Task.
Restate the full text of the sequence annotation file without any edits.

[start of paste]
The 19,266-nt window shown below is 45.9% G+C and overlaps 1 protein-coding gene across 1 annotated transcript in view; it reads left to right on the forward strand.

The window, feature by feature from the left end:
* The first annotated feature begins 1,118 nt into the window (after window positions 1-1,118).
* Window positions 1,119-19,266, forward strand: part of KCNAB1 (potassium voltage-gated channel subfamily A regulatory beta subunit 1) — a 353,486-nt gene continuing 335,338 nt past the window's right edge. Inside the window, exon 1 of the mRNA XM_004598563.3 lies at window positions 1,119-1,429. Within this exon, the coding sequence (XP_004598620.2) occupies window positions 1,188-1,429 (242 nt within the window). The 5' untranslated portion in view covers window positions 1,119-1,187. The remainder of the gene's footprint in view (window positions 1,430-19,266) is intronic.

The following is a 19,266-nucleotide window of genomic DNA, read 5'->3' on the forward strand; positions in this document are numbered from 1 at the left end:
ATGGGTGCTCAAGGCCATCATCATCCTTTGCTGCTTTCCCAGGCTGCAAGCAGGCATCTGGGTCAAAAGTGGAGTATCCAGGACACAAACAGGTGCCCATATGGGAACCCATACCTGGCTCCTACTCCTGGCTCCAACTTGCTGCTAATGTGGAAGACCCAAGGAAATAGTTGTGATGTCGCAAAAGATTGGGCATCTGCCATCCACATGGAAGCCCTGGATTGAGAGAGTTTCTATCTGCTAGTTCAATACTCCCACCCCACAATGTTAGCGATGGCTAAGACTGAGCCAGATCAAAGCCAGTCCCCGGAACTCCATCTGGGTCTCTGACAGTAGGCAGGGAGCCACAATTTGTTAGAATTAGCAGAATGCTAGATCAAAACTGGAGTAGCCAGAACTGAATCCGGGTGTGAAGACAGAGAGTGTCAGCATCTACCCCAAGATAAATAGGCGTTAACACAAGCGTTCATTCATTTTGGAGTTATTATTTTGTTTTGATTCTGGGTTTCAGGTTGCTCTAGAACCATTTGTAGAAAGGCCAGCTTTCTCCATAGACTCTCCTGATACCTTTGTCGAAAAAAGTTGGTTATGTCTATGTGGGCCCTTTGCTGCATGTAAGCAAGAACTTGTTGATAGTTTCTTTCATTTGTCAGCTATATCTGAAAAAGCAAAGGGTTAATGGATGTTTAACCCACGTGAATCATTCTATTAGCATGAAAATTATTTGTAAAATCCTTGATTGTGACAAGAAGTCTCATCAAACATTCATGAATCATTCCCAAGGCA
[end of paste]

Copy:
The 19,266-nt window shown below is 45.9% G+C and overlaps 1 protein-coding gene across 1 annotated transcript in view; it reads left to right on the forward strand.

The window, feature by feature from the left end:
* The first annotated feature begins 1,118 nt into the window (after window positions 1-1,118).
* Window positions 1,119-19,266, forward strand: part of KCNAB1 (potassium voltage-gated channel subfamily A regulatory beta subunit 1) — a 353,486-nt gene continuing 335,338 nt past the window's right edge. Inside the window, exon 1 of the mRNA XM_004598563.3 lies at window positions 1,119-1,429. Within this exon, the coding sequence (XP_004598620.2) occupies window positions 1,188-1,429 (242 nt within the window). The 5' untranslated portion in view covers window positions 1,119-1,187. The remainder of the gene's footprint in view (window positions 1,430-19,266) is intronic.

The following is a 19,266-nucleotide window of genomic DNA, read 5'->3' on the forward strand; positions in this document are numbered from 1 at the left end:
ATGGGTGCTCAAGGCCATCATCATCCTTTGCTGCTTTCCCAGGCTGCAAGCAGGCATCTGGGTCAAAAGTGGAGTATCCAGGACACAAACAGGTGCCCATATGGGAACCCATACCTGGCTCCTACTCCTGGCTCCAACTTGCTGCTAATGTGGAAGACCCAAGGAAATAGTTGTGATGTCGCAAAAGATTGGGCATCTGCCATCCACATGGAAGCCCTGGATTGAGAGAGTTTCTATCTGCTAGTTCAATACTCCCACCCCACAATGTTAGCGATGGCTAAGACTGAGCCAGATCAAAGCCAGTCCCCGGAACTCCATCTGGGTCTCTGACAGTAGGCAGGGAGCCACAATTTGTTAGAATTAGCAGAATGCTAGATCAAAACTGGAGTAGCCAGAACTGAATCCGGGTGTGAAGACAGAGAGTGTCAGCATCTACCCCAAGATAAATAGGCGTTAACACAAGCGTTCATTCATTTTGGAGTTATTATTTTGTTTTGATTCTGGGTTTCAGGTTGCTCTAGAACCATTTGTAGAAAGGCCAGCTTTCTCCATAGACTCTCCTGATACCTTTGTCGAAAAAAGTTGGTTATGTCTATGTGGGCCCTTTGCTGCATGTAAGCAAGAACTTGTTGATAGTTTCTTTCATTTGTCAGCTATATCTGAAAAAGCAAAGGGTTAATGGATGTTTAACCCACGTGAATCATTCTATTAGCATGAAAATTATTTGTAAAATCCTTGATTGTGACAAGAAGTCTCATCAAACATTCATGAATCATTCCCAAGGCA